ReelChef, what I wanna know is why do all the professional chefs wear those checkered pants?
To keep their legs warm!
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Old 03-08-2008, 10:22 AM   #46
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Originally Posted by mudbug View Post
ReelChef, what I wanna know is why do all the professional chefs wear those checkered pants?
Because all professional chefs are related, however distantly, to Bozo the Clown!

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Old 03-08-2008, 04:18 PM   #47
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Originally Posted by Blunt View Post
The 440a is seldom used in knives

Chad Ward, who has a book coming out in a couple months says it very well:

"So why are most kitchen knives so bad?

The knives found in most commercial and home kitchens are designed for the lowest common denominator. The manufacturers of these knives make a series of compromises calculated to keep the largest number of people happily using their knives for the longest period of time. Like supermarket tomatoes bred for sturdiness and uniformity rather than flavor, these compromises seriously degrade the performance of your knives.

The first compromise begins with the steel. Steel is the heart of the knife. Most manufacturers (Henckels, Wusthof, Forschner, et al.) have proprietary steel blends and are very close-mouthed about the actual formulation of their steels. According to industry insiders, these steel blends are closely related to or equivalent to a steel known as 440a. By and large 440a steel is formulated for stain and wear resistance rather than holding a high performance edge.

In the kitchen, thatís not a bad tradeoff.

But this compromise in edge performance is compounded by a heat treatment that leaves the steel much softer than it could be. In general, the harder the steel, the keener the edge it will take. However, a hard steel makes it more difficult to get that edge in the first place. So manufacturers leave the steel a little soft, theoretically making sharpening at home easier. If youíve ever spent an hour or two trying to get a super fine edge on a cheap kitchen knife, youíll know that there is a big gap between theory and practice."

Read the entire thing here.


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Old 03-09-2008, 12:17 AM   #48
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A friend of mine bought a Cutco chef knife for work about a year ago. I talked to him about a week ago and asked him if it was still sharp. He told me he really didn't like the way it cut so he ended up returning it.
If we're not supposed to eat animals, then how come they're made out of meat?
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Old 09-05-2008, 09:20 AM   #49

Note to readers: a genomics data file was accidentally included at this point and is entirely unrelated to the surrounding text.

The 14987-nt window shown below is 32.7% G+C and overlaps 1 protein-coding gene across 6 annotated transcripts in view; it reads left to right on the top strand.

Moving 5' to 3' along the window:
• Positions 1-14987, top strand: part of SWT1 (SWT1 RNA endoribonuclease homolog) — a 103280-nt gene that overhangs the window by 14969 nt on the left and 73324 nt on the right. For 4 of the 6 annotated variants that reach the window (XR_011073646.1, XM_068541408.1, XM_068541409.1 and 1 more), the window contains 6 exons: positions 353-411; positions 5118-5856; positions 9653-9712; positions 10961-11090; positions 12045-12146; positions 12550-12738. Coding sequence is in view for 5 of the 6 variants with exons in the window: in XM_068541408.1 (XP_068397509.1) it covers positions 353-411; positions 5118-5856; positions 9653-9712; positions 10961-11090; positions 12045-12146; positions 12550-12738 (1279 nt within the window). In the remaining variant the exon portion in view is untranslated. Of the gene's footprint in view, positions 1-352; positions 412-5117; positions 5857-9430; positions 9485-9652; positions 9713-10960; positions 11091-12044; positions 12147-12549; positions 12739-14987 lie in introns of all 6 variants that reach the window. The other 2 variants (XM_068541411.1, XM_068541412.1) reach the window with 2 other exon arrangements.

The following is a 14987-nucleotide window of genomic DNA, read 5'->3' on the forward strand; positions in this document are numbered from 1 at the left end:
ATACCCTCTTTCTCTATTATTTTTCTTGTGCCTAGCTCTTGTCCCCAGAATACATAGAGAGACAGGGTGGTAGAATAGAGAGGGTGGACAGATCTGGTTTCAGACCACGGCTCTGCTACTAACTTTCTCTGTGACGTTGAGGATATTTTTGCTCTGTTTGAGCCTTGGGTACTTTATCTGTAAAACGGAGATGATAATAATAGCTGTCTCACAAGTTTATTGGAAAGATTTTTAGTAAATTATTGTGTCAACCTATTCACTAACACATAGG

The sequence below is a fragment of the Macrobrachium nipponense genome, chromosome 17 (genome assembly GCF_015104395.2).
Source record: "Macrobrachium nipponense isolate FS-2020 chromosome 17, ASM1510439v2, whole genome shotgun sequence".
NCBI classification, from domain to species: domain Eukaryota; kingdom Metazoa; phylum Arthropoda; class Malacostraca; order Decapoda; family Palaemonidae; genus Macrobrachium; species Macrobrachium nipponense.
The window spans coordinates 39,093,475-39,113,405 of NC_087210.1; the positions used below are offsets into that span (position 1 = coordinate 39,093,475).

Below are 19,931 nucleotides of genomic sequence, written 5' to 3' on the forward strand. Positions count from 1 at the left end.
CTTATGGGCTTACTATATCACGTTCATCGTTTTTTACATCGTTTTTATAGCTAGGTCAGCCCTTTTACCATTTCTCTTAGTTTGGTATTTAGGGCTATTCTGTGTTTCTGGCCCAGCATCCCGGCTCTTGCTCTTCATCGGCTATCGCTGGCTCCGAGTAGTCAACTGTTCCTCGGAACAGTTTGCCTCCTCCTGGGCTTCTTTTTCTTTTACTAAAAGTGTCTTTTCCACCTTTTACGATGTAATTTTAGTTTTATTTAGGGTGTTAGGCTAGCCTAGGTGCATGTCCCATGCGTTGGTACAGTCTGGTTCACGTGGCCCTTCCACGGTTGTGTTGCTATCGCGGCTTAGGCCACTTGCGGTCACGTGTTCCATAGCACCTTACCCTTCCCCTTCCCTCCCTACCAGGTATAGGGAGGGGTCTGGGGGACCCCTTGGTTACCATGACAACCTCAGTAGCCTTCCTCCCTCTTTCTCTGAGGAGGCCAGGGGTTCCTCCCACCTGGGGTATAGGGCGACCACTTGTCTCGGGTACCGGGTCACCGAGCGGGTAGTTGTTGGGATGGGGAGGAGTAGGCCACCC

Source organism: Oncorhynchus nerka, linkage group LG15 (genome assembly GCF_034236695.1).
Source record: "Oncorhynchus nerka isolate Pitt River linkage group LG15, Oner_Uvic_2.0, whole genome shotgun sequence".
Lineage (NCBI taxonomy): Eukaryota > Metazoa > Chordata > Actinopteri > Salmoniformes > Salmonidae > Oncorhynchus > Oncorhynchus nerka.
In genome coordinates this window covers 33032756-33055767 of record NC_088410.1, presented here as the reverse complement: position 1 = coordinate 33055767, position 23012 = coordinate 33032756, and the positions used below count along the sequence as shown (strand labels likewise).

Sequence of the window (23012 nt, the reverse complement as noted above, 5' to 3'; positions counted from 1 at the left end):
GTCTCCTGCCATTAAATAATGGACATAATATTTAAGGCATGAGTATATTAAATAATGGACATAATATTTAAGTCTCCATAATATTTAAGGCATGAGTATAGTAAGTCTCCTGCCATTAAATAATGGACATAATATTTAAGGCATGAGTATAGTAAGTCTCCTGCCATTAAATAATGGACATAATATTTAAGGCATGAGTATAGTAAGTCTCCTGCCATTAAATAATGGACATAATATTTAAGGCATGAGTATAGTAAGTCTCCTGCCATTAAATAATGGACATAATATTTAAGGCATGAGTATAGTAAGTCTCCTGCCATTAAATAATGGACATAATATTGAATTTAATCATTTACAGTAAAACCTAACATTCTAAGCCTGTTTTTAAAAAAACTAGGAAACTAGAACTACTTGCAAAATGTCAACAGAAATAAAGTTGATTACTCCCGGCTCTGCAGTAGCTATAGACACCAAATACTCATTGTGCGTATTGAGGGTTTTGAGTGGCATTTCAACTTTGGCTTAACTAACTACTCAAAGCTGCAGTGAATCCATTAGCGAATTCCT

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I have had CUTCO knives since 1993 and they are the tool I reach for EVERY day to make working in the kitchen easier. I am a hard person to impress and these knives do just that. They are easy to care for, do the job right and I highly recommend them to anyone who is in the market for knives. No, my relatives do not sell them nor do I. Yes, they may be a little pricey but you're doing a good thing helping students learn sales and people skills as well as helping them further their education. I am normally a coupon clipper, clearance shopper and these knives I choose to spluge on since they are US company and made in the USA and fit my needs to a tee.
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Old 09-12-2008, 02:16 PM   #50
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Seems to me that there are a lot of different folks here that all have very different ideas on what a kitchen knife can or should do.

Knives--like Cut-Co are great for the average home cook.

Alcas-the Actual Company--Designed them for the Home Cook.

They were never meant to be used by Professionals or Even Enthusiasts.

The Average Home Cook has actually never had a sharp knife in their hand and most likely never will.

The Cut-Co knives come relatively Sharp--by a Home Cook's Standards-- and maintain that level for a very long time.

With the Exception of possibly a Bread Knife--Serrations add nothing to a knife's performance and are sold because people have no Clue how to sharpen a knife.(That is Why Cut-Co puts them On)

After Reading Through this Thread I find that most here are used to softer blades so 440A should not be an issue.

The Talk of --Bolster--No Bolster-- is a matter of Personal Choice and not an issue on what is Good or Not Good.

In actuality--The traditional Bolster of a French or German Style knife impedes proper sharpening and adds unnecessary weight.

If you like them - fine.

Bolsters are not an aid to the performance of any knife.

Same for Forging.

Decades ago--Forged Blades were Superior to Stamped Blades but Today--they are NOT so that is another issue that is not an issue.

Advances in Making Knives and their Heat Treat have leveled the Playing Field on that Subject.

You also have to keep in mind that a Forged Soft Blade and Stamped Soft Blade are about the Same.

Most of the Brand names mentioned here are what most of us consider--Soft.

If You are a Knife Enthusiast--Cut-Co is not for You.

It is for folks that are just reaching into a Drawer and want to cut something and really don't know what a High Quality knife feels or cuts like and--really does not care.

Cut-Co Knives have their Place.

I would not be Caught Dead with one but there is no reason to bash them.

They found their Customer niche and play to it well.